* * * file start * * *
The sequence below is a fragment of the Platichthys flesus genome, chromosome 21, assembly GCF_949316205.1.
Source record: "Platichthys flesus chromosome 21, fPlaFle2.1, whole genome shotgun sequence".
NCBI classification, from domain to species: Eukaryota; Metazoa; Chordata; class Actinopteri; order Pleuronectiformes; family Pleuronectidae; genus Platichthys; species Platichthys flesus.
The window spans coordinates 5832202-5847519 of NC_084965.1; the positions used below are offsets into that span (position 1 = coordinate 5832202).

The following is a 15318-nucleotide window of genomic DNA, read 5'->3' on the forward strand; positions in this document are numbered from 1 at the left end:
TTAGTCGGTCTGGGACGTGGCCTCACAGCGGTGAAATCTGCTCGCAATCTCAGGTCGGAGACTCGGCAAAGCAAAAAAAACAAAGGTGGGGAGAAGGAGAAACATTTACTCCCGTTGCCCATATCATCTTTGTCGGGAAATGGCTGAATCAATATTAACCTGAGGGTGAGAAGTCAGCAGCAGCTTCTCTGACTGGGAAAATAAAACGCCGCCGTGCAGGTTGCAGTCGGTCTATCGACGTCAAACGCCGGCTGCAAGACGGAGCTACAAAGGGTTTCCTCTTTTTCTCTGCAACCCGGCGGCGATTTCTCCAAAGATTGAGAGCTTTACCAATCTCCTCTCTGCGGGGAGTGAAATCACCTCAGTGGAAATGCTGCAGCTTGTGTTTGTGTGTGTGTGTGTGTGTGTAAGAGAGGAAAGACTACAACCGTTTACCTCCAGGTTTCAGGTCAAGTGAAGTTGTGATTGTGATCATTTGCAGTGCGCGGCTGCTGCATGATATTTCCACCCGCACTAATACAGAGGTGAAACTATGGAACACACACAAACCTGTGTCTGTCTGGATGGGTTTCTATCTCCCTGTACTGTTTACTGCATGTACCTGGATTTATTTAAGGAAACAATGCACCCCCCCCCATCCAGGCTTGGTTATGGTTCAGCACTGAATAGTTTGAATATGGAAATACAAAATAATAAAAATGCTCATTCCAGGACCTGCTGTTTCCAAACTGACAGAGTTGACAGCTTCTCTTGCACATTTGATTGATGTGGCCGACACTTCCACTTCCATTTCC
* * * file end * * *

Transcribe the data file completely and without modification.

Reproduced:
The sequence below is a fragment of the Platichthys flesus genome, chromosome 21, assembly GCF_949316205.1.
Source record: "Platichthys flesus chromosome 21, fPlaFle2.1, whole genome shotgun sequence".
NCBI classification, from domain to species: Eukaryota; Metazoa; Chordata; class Actinopteri; order Pleuronectiformes; family Pleuronectidae; genus Platichthys; species Platichthys flesus.
The window spans coordinates 5832202-5847519 of NC_084965.1; the positions used below are offsets into that span (position 1 = coordinate 5832202).

The following is a 15318-nucleotide window of genomic DNA, read 5'->3' on the forward strand; positions in this document are numbered from 1 at the left end:
TTAGTCGGTCTGGGACGTGGCCTCACAGCGGTGAAATCTGCTCGCAATCTCAGGTCGGAGACTCGGCAAAGCAAAAAAAACAAAGGTGGGGAGAAGGAGAAACATTTACTCCCGTTGCCCATATCATCTTTGTCGGGAAATGGCTGAATCAATATTAACCTGAGGGTGAGAAGTCAGCAGCAGCTTCTCTGACTGGGAAAATAAAACGCCGCCGTGCAGGTTGCAGTCGGTCTATCGACGTCAAACGCCGGCTGCAAGACGGAGCTACAAAGGGTTTCCTCTTTTTCTCTGCAACCCGGCGGCGATTTCTCCAAAGATTGAGAGCTTTACCAATCTCCTCTCTGCGGGGAGTGAAATCACCTCAGTGGAAATGCTGCAGCTTGTGTTTGTGTGTGTGTGTGTGTGTGTAAGAGAGGAAAGACTACAACCGTTTACCTCCAGGTTTCAGGTCAAGTGAAGTTGTGATTGTGATCATTTGCAGTGCGCGGCTGCTGCATGATATTTCCACCCGCACTAATACAGAGGTGAAACTATGGAACACACACAAACCTGTGTCTGTCTGGATGGGTTTCTATCTCCCTGTACTGTTTACTGCATGTACCTGGATTTATTTAAGGAAACAATGCACCCCCCCCCATCCAGGCTTGGTTATGGTTCAGCACTGAATAGTTTGAATATGGAAATACAAAATAATAAAAATGCTCATTCCAGGACCTGCTGTTTCCAAACTGACAGAGTTGACAGCTTCTCTTGCACATTTGATTGATGTGGCCGACACTTCCACTTCCATTTCC